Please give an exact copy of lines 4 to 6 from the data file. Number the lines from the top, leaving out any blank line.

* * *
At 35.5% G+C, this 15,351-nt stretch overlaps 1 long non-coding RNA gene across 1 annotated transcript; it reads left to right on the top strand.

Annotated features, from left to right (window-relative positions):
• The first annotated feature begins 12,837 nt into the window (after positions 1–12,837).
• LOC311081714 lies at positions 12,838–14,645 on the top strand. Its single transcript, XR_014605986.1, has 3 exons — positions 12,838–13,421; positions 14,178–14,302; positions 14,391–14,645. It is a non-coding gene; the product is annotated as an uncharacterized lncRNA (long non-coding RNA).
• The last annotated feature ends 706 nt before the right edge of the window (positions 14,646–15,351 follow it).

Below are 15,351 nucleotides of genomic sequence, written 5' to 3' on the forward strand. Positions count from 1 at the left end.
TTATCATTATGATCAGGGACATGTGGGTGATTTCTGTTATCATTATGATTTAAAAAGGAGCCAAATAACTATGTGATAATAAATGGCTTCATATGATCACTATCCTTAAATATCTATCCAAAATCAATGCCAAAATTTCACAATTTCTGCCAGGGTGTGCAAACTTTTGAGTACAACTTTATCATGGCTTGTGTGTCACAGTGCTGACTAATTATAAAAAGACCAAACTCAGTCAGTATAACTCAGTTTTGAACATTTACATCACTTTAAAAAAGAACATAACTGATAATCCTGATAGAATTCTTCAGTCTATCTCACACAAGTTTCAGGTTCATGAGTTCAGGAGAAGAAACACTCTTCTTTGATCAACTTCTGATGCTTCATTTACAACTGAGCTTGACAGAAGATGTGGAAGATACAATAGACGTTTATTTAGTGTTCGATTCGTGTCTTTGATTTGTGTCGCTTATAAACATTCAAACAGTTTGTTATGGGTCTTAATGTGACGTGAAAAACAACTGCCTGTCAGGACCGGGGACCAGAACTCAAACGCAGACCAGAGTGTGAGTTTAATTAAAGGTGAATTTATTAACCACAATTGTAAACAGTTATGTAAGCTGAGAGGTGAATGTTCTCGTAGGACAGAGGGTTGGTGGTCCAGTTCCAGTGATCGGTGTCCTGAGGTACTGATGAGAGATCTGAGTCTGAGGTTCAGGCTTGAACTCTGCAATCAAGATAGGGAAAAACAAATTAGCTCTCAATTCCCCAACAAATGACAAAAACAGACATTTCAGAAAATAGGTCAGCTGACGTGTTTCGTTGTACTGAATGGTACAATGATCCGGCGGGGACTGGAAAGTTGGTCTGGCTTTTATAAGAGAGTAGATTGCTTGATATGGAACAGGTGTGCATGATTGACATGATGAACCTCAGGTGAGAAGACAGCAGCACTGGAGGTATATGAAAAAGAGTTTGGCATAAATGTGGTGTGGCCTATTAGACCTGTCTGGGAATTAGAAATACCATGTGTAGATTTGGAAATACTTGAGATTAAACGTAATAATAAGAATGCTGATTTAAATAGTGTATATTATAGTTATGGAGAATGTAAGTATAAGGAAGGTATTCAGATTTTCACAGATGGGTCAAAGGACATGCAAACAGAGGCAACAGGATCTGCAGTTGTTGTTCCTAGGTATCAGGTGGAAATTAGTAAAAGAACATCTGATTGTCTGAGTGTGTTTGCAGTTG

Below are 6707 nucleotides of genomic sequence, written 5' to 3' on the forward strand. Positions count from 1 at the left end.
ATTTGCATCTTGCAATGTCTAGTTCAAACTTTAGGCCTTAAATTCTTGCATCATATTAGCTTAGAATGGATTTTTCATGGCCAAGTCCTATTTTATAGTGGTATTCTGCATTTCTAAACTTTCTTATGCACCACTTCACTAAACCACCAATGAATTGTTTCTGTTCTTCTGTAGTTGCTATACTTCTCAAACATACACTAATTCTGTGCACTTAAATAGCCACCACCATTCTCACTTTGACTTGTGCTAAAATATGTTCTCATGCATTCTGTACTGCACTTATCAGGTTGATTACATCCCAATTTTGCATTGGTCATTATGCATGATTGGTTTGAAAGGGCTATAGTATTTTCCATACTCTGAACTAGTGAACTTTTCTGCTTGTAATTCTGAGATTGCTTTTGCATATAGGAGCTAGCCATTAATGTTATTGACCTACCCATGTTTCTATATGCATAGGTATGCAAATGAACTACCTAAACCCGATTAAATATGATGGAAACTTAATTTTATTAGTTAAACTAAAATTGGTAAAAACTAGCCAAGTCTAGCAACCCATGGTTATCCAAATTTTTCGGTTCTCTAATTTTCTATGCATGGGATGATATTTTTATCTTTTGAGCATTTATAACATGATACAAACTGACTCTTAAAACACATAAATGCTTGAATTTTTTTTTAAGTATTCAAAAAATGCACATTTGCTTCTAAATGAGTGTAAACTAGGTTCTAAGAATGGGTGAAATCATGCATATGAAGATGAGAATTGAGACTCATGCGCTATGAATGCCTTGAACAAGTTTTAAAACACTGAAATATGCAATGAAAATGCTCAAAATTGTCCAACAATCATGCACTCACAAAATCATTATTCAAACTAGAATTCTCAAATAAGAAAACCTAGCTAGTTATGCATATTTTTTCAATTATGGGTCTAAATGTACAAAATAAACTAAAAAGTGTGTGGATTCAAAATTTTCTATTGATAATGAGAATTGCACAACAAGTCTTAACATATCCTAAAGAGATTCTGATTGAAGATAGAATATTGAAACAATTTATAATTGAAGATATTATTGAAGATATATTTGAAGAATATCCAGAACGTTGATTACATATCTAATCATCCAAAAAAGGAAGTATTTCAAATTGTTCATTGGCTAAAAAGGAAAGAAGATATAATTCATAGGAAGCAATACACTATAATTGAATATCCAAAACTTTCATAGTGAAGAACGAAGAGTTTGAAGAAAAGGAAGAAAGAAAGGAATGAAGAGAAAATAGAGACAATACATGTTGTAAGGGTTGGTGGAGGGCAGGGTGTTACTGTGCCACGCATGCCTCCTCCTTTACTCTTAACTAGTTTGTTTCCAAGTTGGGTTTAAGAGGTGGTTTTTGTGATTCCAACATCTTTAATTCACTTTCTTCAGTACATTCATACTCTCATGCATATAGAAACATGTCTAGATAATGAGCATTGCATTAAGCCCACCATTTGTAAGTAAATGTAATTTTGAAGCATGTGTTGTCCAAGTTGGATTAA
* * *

• LOC311081714 lies at positions 12,838–14,645 on the top strand. Its single transcript, XR_014605986.1, has 3 exons — positions 12,838–13,421; positions 14,178–14,302; positions 14,391–14,645. It is a non-coding gene; the product is annotated as an uncharacterized lncRNA (long non-coding RNA).
• The last annotated feature ends 706 nt before the right edge of the window (positions 14,646–15,351 follow it).

Below are 15,351 nucleotides of genomic sequence, written 5' to 3' on the forward strand. Positions count from 1 at the left end.